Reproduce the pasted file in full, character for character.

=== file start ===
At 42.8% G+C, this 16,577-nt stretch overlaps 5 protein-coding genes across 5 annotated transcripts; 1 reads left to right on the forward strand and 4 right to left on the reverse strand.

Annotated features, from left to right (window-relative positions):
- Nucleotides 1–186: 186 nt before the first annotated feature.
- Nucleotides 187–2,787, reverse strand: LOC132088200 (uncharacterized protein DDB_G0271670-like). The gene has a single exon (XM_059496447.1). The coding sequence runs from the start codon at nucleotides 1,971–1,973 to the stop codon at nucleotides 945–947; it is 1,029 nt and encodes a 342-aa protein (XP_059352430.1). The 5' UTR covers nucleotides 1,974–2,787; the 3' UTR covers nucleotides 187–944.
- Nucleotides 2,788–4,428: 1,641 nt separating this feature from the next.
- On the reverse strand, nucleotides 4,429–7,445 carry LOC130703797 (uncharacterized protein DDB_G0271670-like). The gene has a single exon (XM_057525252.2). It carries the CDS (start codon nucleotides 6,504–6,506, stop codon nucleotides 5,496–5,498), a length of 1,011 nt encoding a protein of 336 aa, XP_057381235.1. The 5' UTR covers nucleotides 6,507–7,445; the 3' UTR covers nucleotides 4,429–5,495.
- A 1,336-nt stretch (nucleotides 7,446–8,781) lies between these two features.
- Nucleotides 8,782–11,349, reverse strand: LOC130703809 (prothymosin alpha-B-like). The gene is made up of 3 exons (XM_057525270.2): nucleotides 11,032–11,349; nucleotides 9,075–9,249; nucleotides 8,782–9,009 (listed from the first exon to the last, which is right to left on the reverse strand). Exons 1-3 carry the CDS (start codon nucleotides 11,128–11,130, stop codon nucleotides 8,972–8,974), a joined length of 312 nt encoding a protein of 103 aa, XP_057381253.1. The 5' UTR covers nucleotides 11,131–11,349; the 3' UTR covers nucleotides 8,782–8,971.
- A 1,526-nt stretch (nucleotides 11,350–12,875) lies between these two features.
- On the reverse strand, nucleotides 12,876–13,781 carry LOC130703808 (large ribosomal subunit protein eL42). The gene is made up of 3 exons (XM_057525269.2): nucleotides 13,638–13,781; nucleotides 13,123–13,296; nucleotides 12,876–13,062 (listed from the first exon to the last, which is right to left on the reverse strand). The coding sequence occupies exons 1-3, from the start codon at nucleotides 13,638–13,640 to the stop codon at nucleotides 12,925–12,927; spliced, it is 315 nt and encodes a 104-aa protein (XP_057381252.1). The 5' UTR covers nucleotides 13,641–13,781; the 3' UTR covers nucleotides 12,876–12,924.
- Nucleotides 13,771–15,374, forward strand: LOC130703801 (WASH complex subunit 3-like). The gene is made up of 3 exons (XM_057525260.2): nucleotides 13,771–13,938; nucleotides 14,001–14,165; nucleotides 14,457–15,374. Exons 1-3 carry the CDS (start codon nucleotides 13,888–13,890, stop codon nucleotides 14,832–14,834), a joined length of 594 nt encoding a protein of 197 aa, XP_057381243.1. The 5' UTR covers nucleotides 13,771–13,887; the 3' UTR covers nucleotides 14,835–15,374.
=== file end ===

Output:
At 42.8% G+C, this 16,577-nt stretch overlaps 5 protein-coding genes across 5 annotated transcripts; 1 reads left to right on the forward strand and 4 right to left on the reverse strand.

Annotated features, from left to right (window-relative positions):
- Nucleotides 1–186: 186 nt before the first annotated feature.
- Nucleotides 187–2,787, reverse strand: LOC132088200 (uncharacterized protein DDB_G0271670-like). The gene has a single exon (XM_059496447.1). The coding sequence runs from the start codon at nucleotides 1,971–1,973 to the stop codon at nucleotides 945–947; it is 1,029 nt and encodes a 342-aa protein (XP_059352430.1). The 5' UTR covers nucleotides 1,974–2,787; the 3' UTR covers nucleotides 187–944.
- Nucleotides 2,788–4,428: 1,641 nt separating this feature from the next.
- On the reverse strand, nucleotides 4,429–7,445 carry LOC130703797 (uncharacterized protein DDB_G0271670-like). The gene has a single exon (XM_057525252.2). It carries the CDS (start codon nucleotides 6,504–6,506, stop codon nucleotides 5,496–5,498), a length of 1,011 nt encoding a protein of 336 aa, XP_057381235.1. The 5' UTR covers nucleotides 6,507–7,445; the 3' UTR covers nucleotides 4,429–5,495.
- A 1,336-nt stretch (nucleotides 7,446–8,781) lies between these two features.
- Nucleotides 8,782–11,349, reverse strand: LOC130703809 (prothymosin alpha-B-like). The gene is made up of 3 exons (XM_057525270.2): nucleotides 11,032–11,349; nucleotides 9,075–9,249; nucleotides 8,782–9,009 (listed from the first exon to the last, which is right to left on the reverse strand). Exons 1-3 carry the CDS (start codon nucleotides 11,128–11,130, stop codon nucleotides 8,972–8,974), a joined length of 312 nt encoding a protein of 103 aa, XP_057381253.1. The 5' UTR covers nucleotides 11,131–11,349; the 3' UTR covers nucleotides 8,782–8,971.
- A 1,526-nt stretch (nucleotides 11,350–12,875) lies between these two features.
- On the reverse strand, nucleotides 12,876–13,781 carry LOC130703808 (large ribosomal subunit protein eL42). The gene is made up of 3 exons (XM_057525269.2): nucleotides 13,638–13,781; nucleotides 13,123–13,296; nucleotides 12,876–13,062 (listed from the first exon to the last, which is right to left on the reverse strand). The coding sequence occupies exons 1-3, from the start codon at nucleotides 13,638–13,640 to the stop codon at nucleotides 12,925–12,927; spliced, it is 315 nt and encodes a 104-aa protein (XP_057381252.1). The 5' UTR covers nucleotides 13,641–13,781; the 3' UTR covers nucleotides 12,876–12,924.
- Nucleotides 13,771–15,374, forward strand: LOC130703801 (WASH complex subunit 3-like). The gene is made up of 3 exons (XM_057525260.2): nucleotides 13,771–13,938; nucleotides 14,001–14,165; nucleotides 14,457–15,374. Exons 1-3 carry the CDS (start codon nucleotides 13,888–13,890, stop codon nucleotides 14,832–14,834), a joined length of 594 nt encoding a protein of 197 aa, XP_057381243.1. The 5' UTR covers nucleotides 13,771–13,887; the 3' UTR covers nucleotides 14,835–15,374.